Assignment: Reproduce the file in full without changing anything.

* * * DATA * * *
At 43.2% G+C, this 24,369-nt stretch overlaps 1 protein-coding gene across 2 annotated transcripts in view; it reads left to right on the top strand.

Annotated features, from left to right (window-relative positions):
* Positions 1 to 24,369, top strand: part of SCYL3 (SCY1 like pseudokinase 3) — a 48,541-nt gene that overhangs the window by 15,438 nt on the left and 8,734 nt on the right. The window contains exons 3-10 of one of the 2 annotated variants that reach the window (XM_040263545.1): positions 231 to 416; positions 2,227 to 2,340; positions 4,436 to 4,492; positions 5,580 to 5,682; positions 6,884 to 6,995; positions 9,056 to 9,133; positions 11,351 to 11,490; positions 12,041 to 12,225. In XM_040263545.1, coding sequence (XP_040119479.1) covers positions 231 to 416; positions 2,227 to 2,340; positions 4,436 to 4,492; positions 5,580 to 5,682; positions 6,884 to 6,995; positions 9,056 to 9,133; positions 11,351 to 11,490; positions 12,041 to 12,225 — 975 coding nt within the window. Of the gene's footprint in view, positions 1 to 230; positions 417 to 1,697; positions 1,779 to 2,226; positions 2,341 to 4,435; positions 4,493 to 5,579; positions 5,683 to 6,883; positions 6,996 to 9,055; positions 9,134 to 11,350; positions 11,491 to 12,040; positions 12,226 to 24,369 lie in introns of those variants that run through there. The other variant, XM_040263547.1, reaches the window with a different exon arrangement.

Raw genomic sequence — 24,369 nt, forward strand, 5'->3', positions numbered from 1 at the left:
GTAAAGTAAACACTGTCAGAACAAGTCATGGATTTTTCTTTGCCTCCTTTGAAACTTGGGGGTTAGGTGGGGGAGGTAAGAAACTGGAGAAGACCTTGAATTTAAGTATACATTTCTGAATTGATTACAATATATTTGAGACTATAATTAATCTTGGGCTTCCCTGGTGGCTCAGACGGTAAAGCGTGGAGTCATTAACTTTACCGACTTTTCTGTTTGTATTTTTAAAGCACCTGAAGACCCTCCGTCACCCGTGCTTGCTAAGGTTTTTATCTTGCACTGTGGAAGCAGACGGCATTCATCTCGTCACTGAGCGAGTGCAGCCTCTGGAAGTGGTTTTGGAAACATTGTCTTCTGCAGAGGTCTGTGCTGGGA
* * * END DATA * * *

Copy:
At 43.2% G+C, this 24,369-nt stretch overlaps 1 protein-coding gene across 2 annotated transcripts in view; it reads left to right on the top strand.

Annotated features, from left to right (window-relative positions):
* Positions 1 to 24,369, top strand: part of SCYL3 (SCY1 like pseudokinase 3) — a 48,541-nt gene that overhangs the window by 15,438 nt on the left and 8,734 nt on the right. The window contains exons 3-10 of one of the 2 annotated variants that reach the window (XM_040263545.1): positions 231 to 416; positions 2,227 to 2,340; positions 4,436 to 4,492; positions 5,580 to 5,682; positions 6,884 to 6,995; positions 9,056 to 9,133; positions 11,351 to 11,490; positions 12,041 to 12,225. In XM_040263545.1, coding sequence (XP_040119479.1) covers positions 231 to 416; positions 2,227 to 2,340; positions 4,436 to 4,492; positions 5,580 to 5,682; positions 6,884 to 6,995; positions 9,056 to 9,133; positions 11,351 to 11,490; positions 12,041 to 12,225 — 975 coding nt within the window. Of the gene's footprint in view, positions 1 to 230; positions 417 to 1,697; positions 1,779 to 2,226; positions 2,341 to 4,435; positions 4,493 to 5,579; positions 5,683 to 6,883; positions 6,996 to 9,055; positions 9,134 to 11,350; positions 11,491 to 12,040; positions 12,226 to 24,369 lie in introns of those variants that run through there. The other variant, XM_040263547.1, reaches the window with a different exon arrangement.

Raw genomic sequence — 24,369 nt, forward strand, 5'->3', positions numbered from 1 at the left:
GTAAAGTAAACACTGTCAGAACAAGTCATGGATTTTTCTTTGCCTCCTTTGAAACTTGGGGGTTAGGTGGGGGAGGTAAGAAACTGGAGAAGACCTTGAATTTAAGTATACATTTCTGAATTGATTACAATATATTTGAGACTATAATTAATCTTGGGCTTCCCTGGTGGCTCAGACGGTAAAGCGTGGAGTCATTAACTTTACCGACTTTTCTGTTTGTATTTTTAAAGCACCTGAAGACCCTCCGTCACCCGTGCTTGCTAAGGTTTTTATCTTGCACTGTGGAAGCAGACGGCATTCATCTCGTCACTGAGCGAGTGCAGCCTCTGGAAGTGGTTTTGGAAACATTGTCTTCTGCAGAGGTCTGTGCTGGGA